|Publication number||US7038383 B2|
|Application number||US 10/711,582|
|Publication date||May 2, 2006|
|Filing date||Sep 27, 2004|
|Priority date||Sep 27, 2004|
|Also published as||CA2511106A1, EP1641023A2, EP1641023A3, US20060066241|
|Publication number||10711582, 711582, US 7038383 B2, US 7038383B2, US-B2-7038383, US7038383 B2, US7038383B2|
|Inventors||Scott J. Butler, Arlene Hecker|
|Original Assignee||Osram Sylvania Inc.|
|Export Citation||BiBTeX, EndNote, RefMan|
|Patent Citations (13), Referenced by (7), Classifications (5), Legal Events (5)|
|External Links: USPTO, USPTO Assignment, Espacenet|
This invention relates to high intensity discharge lamps and more particularly to starting aids for such lamps.
High intensity discharge (HID) lamps typically require the application of a starting voltage or ignition voltage that is substantially higher than the operating voltage of the lamp. This starting voltage must provide a sufficiently higher electric field, such that, in the presence of an avalanche-initiating electron, breakdown will occur. It is well known to those skilled in the art that igniting HID lamps can be difficult, especially in lamps using high buffer gas pressures, in mercury-free lamps or in re-start situations after a lamp has recently been extinguished.
Many attempts have been made to improve the starting of HID lamps. For example, some ignition aids improve the starting performance by assuring the presence of an avalanche-initiating electron. Specifically, the use of UV enhancers and Krypton-85 containing buffer gases is well known. Other methods and devices are intended to enhance the local electric field in the region between the electrodes (or in the discharge volume for electrodeless lamps). Another method of aiding the initiation of a discharge involves increasing the electric field at a given externally applied voltage. It is to the latter category that the instant invention pertains.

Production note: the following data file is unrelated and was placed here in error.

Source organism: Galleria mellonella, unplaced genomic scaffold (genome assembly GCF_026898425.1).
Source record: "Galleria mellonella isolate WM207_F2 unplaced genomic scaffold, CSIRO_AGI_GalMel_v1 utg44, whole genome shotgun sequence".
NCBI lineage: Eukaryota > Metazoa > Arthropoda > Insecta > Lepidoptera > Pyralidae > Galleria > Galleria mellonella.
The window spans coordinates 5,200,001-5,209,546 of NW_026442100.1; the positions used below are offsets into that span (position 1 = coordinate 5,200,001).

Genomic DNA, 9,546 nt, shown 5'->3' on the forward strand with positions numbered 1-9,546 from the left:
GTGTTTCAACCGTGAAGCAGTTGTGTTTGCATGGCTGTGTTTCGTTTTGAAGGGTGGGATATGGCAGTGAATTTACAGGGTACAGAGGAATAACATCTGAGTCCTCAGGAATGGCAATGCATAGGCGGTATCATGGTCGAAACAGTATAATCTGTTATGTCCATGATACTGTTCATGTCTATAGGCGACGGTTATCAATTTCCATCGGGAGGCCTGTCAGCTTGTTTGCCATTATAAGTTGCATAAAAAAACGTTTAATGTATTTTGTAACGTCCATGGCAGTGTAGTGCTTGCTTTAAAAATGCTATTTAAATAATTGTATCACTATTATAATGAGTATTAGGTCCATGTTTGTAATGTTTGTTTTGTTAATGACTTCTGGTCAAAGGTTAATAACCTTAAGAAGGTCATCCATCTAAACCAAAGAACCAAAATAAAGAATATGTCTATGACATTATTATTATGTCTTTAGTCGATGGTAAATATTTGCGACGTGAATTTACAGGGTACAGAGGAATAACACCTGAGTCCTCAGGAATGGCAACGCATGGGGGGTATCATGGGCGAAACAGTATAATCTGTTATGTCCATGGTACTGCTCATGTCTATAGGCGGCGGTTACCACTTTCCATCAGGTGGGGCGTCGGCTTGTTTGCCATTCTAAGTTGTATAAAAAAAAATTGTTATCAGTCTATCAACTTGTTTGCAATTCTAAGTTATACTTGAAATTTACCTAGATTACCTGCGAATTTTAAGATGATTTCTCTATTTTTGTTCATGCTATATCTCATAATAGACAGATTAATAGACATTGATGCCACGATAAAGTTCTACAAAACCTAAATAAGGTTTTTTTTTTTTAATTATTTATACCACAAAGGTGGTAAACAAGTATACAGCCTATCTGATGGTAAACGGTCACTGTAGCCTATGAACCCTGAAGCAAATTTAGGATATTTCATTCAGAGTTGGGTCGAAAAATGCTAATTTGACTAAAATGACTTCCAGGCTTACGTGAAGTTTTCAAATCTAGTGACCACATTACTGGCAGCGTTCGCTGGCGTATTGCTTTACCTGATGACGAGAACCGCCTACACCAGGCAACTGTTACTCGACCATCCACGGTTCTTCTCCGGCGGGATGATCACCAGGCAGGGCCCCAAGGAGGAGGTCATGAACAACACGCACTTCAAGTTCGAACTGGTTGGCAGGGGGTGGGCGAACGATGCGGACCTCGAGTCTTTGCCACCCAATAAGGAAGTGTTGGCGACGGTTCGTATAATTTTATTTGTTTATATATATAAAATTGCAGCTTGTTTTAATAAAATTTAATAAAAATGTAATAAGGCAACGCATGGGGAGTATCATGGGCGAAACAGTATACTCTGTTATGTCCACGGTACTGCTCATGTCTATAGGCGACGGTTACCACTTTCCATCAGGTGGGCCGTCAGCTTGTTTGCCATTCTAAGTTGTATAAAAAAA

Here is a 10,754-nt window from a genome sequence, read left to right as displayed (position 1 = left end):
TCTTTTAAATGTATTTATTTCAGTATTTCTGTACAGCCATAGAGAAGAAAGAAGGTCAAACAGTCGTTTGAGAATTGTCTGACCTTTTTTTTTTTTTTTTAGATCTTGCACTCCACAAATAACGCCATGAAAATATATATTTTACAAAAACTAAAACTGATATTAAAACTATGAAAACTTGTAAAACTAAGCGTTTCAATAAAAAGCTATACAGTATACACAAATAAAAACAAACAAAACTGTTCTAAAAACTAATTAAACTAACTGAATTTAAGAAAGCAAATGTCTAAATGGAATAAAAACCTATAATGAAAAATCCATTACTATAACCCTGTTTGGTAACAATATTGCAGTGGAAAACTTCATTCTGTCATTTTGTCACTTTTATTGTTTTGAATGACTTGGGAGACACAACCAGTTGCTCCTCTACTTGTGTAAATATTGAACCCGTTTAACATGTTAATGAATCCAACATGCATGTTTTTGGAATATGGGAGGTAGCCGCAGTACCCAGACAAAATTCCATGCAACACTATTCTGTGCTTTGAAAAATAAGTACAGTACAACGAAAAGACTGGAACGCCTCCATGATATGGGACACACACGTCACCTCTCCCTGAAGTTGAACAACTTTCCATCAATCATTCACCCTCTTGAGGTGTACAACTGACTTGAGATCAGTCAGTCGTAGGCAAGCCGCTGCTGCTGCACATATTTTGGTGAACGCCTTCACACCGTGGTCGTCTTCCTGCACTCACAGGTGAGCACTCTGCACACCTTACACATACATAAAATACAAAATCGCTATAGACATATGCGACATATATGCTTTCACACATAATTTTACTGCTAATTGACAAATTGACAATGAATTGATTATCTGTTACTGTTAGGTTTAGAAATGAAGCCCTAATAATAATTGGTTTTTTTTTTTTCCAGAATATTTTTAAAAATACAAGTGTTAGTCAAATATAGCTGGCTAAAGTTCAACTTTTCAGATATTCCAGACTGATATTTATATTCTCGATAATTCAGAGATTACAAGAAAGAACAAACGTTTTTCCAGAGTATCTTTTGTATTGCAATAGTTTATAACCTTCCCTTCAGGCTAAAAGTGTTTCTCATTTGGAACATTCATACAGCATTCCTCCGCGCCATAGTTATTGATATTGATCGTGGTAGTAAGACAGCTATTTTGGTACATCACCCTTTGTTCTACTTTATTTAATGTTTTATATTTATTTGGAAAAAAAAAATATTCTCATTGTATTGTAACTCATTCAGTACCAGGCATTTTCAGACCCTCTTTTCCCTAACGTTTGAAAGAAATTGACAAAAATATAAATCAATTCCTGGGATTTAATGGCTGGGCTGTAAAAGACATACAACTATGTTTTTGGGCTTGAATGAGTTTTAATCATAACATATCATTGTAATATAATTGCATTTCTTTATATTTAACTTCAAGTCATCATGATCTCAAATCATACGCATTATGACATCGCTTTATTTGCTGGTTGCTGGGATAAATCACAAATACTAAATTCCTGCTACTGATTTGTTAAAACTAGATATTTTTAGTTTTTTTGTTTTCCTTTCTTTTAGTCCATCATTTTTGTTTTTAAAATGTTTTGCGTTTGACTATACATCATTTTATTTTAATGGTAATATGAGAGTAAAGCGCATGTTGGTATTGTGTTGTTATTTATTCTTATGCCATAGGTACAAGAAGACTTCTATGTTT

Typically, such field enhancement is accomplished by the addition of an electrically conductive member such as a wire or metallized stripe, which reduces the effective arc gap between the electrodes, thus leading to a lower breakdown voltage. The conductor can be floating, as in the case of high pressure sodium lamps, (see, for example, U.S. Pat. No. 6,661,171), or the conductor can be electrically coupled to one of the electrodes. Connection to one of the electrodes introduces an undesirable influence on sodium migration in the case of metal halide or sodium lamps, so a bimetal switch typically is employed to disconnect the starting aid from the electrode as the lamp heats up.
In electrodeless lamps, it has been suggested to embed a conductor into the quartz envelope to provide field enhancement (see, for example, U.S. Re32,626). The deposition of a matrix coating of conductive and/or semi-conductive fibers has also been suggested to facilitate starting. The deposition can be internal or external and, if internal, it is suggested that the fibers be coated with a sol gel-deposited silica coating to protect the fibers from the plasma environment (see U.S. Pat. No. 6,628,079).
While the above methods have had success in the various large lamps currently in use, it would be an advance in the art if a reliable starting aid could be supplied for small, ceramic HID lamps.
It is, therefore, an object of the invention to obviate the disadvantages of the prior art.
It is another object of the invention to enhance the operation of ceramic HID lamps.
It is yet another object of the invention to provide a simple and economical method of enhancing the operation of ceramic HID lamps.
These objects are accomplished, in one aspect of the invention, by an arc tube for a high intensity discharge lamp comprising a translucent body defining a discharge space and including spaced-apart electrodes; an arc generating and sustaining medium within the discharge space; and a starting aid contained within the discharge space, the starting aid comprising an electrically conductive stripe of a cermet consisting essentially of W and Al2O3.